Posted June 12, 2022
Lesson 2 Summer Quarter
Lesson Text: Isaiah 6:1-8
Golden Text: Isaiah 6:3
Our lesson this week is going to take a look at the call of the prophet, Isaiah. Again, we are taking a look at a lesson within a unit of lessons that is titled “Faithful to Serve”. Isaiah is a very well known prophet with a prophecy that not only included what would happen to Israel and Judah, but a prophecy that spoke of Christ and even into the distant future with the redemption of all believers. Our lesson this week is being taught from Isaiah 6:1-8.
Isaiah Commissioned by God
Isaiah’s commission is one that is well known, especially by those that have been called to preach. There are times when I will bring up Isaiah’s call solely because of the vision of God’s throne and all that is around it; we will get a picture of that in our lesson this week as well.
Let us also recall that to be commissioned is to be authorized to act for, in behalf of, or in place of another. As a child of God, we have been commissioned by Christ – that is authorized – to baptize all nations in the name of the Father, Son, and Holy Spirit (Matt. 28:19-20). So, we as genuine believers, act as ambassadors of the Lord by ministering the good news among the world.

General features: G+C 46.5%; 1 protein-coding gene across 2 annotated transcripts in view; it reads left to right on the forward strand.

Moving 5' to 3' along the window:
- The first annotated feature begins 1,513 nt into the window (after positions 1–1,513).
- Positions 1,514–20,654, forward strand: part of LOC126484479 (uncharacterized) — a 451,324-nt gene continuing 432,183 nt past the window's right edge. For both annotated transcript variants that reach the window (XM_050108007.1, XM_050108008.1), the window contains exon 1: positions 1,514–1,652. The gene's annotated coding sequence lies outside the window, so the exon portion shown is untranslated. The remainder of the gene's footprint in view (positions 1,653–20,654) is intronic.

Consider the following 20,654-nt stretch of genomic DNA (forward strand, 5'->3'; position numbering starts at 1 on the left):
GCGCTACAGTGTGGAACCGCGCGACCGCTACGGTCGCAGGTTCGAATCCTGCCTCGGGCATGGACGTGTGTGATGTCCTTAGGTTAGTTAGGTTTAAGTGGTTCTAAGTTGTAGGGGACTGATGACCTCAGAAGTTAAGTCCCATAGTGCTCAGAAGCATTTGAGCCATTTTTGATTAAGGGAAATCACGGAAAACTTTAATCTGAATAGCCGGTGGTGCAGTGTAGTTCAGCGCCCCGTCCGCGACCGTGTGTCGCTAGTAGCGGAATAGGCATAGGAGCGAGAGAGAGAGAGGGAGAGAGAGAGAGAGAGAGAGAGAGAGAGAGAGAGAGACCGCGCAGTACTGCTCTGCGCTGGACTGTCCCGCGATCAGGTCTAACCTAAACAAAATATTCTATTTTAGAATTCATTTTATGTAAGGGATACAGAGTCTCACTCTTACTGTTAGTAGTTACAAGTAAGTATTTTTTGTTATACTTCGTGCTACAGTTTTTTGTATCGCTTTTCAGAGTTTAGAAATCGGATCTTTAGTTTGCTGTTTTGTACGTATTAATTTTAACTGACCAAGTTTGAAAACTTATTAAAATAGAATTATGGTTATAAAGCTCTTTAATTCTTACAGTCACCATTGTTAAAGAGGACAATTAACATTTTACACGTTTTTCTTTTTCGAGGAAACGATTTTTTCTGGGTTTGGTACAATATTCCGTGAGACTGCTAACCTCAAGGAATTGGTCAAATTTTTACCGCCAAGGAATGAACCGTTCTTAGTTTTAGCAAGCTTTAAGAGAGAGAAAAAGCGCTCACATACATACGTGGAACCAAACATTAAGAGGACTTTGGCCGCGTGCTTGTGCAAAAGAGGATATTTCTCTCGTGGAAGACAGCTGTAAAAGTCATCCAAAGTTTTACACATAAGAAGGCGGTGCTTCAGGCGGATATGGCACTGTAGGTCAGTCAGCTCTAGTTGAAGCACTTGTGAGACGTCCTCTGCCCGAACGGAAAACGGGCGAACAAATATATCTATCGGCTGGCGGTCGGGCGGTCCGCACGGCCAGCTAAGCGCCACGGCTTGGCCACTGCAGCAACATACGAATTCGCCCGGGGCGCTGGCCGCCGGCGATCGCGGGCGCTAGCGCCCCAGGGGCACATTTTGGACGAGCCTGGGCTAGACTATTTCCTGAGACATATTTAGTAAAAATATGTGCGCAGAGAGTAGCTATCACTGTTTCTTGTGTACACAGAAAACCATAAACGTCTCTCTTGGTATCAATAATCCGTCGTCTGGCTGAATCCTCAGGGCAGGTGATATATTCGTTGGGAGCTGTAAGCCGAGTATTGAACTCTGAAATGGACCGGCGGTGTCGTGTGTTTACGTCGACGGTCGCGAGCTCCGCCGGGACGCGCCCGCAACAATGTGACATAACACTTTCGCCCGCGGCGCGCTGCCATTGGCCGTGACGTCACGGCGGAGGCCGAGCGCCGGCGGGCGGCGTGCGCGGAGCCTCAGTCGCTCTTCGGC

Time of Isaiah’s call
Like we saw in Samuel’s call last week, the time frame of Isaiah’s commission is given to us in scripture. We are told in the opening verse of this chapter that a vision was given to Isaiah in the year that King Uzziah died (v.1).
Uzziah was a king of Judah, the southern kingdom, and we are told that he did what was right in the sight of the Lord (2 Chr. 26:4). His reign began when he was 16 years old and it lasted for 52 years (2 Chr. 26:3). Uzziah’s death was a sad and tragic one in that pride got the best of this good king as it caused him to transgress against God (2 Chr. 26:16); he ended up dying as a leper because of that transgression (2 Chr. 26:21).